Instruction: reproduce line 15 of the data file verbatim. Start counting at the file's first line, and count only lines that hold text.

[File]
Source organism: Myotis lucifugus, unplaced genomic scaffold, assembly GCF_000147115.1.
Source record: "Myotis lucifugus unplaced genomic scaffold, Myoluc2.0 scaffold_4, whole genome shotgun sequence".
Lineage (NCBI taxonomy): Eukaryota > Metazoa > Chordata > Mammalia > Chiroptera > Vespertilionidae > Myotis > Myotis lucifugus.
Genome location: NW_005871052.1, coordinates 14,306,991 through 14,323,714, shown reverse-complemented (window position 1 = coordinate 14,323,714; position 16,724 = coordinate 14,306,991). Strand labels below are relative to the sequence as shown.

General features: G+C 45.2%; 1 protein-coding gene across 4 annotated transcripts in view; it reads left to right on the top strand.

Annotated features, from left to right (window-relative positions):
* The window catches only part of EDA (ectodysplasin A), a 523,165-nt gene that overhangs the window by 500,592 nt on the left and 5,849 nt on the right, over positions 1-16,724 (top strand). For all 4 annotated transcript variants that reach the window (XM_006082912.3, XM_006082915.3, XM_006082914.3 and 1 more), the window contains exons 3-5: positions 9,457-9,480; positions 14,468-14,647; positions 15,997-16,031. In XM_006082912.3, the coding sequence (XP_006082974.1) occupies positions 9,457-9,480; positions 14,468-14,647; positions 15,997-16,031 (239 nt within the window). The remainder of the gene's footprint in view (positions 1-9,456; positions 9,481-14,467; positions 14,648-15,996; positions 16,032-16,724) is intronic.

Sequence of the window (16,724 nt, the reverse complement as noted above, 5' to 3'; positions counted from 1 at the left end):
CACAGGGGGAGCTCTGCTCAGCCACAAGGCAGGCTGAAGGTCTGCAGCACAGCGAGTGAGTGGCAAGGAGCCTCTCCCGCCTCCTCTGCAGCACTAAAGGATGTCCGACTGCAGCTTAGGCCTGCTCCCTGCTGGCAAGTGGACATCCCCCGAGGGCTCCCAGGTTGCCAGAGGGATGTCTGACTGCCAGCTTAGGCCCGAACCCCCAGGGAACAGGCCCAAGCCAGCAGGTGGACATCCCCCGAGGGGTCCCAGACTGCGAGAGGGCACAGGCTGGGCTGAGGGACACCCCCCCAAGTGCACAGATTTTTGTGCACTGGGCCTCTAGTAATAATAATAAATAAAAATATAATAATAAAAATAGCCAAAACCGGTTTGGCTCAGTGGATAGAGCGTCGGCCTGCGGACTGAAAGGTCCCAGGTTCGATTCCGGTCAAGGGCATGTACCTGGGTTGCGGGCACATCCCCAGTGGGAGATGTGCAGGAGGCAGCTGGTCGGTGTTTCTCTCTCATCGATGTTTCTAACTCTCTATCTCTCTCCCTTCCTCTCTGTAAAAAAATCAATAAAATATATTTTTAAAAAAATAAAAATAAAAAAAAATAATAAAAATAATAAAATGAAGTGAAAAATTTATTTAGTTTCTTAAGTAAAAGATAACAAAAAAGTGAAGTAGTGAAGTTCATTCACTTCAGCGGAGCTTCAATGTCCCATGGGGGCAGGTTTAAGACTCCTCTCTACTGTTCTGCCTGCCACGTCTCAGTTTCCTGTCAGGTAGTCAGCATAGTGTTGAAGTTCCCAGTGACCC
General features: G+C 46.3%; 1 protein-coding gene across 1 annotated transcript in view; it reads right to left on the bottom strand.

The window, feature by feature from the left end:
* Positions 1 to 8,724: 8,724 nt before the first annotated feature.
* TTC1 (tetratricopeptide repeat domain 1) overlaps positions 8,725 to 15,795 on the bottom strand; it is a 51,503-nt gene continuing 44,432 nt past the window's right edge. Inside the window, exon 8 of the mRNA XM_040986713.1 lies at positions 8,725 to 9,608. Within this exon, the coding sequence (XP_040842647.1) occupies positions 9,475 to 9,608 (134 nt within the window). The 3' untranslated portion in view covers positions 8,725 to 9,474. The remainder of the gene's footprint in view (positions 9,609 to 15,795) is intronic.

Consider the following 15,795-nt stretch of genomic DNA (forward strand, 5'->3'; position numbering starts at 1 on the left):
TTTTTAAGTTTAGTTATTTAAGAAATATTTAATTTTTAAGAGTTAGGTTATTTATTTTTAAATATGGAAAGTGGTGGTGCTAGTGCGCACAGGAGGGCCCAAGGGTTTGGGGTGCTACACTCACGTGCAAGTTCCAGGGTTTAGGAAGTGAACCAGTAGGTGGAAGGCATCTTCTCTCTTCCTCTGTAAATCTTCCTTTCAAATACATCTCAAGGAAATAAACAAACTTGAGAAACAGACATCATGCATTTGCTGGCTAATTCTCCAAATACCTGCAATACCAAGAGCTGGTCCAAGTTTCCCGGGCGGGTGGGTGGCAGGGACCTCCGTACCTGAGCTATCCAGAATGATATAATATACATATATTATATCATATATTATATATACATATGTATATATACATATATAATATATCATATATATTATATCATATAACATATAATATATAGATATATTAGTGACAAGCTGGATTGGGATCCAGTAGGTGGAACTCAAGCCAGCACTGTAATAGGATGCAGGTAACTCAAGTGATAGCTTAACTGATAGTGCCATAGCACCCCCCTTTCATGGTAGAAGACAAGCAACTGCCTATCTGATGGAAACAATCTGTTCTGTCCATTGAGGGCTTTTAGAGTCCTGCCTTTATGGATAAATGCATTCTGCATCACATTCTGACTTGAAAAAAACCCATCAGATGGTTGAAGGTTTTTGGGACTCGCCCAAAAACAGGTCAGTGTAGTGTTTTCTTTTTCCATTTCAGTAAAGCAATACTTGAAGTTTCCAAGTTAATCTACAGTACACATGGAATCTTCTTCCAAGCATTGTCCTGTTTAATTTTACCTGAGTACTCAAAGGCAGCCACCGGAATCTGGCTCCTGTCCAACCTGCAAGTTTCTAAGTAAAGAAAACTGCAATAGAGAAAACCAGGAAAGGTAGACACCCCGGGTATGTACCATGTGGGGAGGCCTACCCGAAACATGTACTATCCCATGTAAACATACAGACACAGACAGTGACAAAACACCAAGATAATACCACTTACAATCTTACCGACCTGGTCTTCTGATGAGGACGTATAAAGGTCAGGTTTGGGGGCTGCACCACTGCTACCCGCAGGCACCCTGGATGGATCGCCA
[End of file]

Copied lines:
TTTTTAAGTTTAGTTATTTAAGAAATATTTAATTTTTAAGAGTTAGGTTATTTATTTTTAAATATGGAAAGTGGTGGTGCTAGTGCGCACAGGAGGGCCCAAGGGTTTGGGGTGCTACACTCACGTGCAAGTTCCAGGGTTTAGGAAGTGAACCAGTAGGTGGAAGGCATCTTCTCTCTTCCTCTGTAAATCTTCCTTTCAAATACATCTCAAGGAAATAAACAAACTTGAGAAACAGACATCATGCATTTGCTGGCTAATTCTCCAAATACCTGCAATACCAAGAGCTGGTCCAAGTTTCCCGGGCGGGTGGGTGGCAGGGACCTCCGTACCTGAGCTATCCAGAATGATATAATATACATATATTATATCATATATTATATATACATATGTATATATACATATATAATATATCATATATATTATATCATATAACATATAATATATAGATATATTAGTGACAAGCTGGATTGGGATCCAGTAGGTGGAACTCAAGCCAGCACTGTAATAGGATGCAGGTAACTCAAGTGATAGCTTAACTGATAGTGCCATAGCACCCCCCTTTCATGGTAGAAGACAAGCAACTGCCTATCTGATGGAAACAATCTGTTCTGTCCATTGAGGGCTTTTAGAGTCCTGCCTTTATGGATAAATGCATTCTGCATCACATTCTGACTTGAAAAAAACCCATCAGATGGTTGAAGGTTTTTGGGACTCGCCCAAAAACAGGTCAGTGTAGTGTTTTCTTTTTCCATTTCAGTAAAGCAATACTTGAAGTTTCCAAGTTAATCTACAGTACACATGGAATCTTCTTCCAAGCATTGTCCTGTTTAATTTTACCTGAGTACTCAAAGGCAGCCACCGGAATCTGGCTCCTGTCCAACCTGCAAGTTTCTAAGTAAAGAAAACTGCAATAGAGAAAACCAGGAAAGGTAGACACCCCGGGTATGTACCATGTGGGGAGGCCTACCCGAAACATGTACTATCCCATGTAAACATACAGACACAGACAGTGACAAAACACCAAGATAATACCACTTACAATCTTACCGACCTGGTCTTCTGATGAGGACGTATAAAGGTCAGGTTTGGGGGCTGCACCACTGCTACCCGCAGGCACCCTGGATGGATCGCCA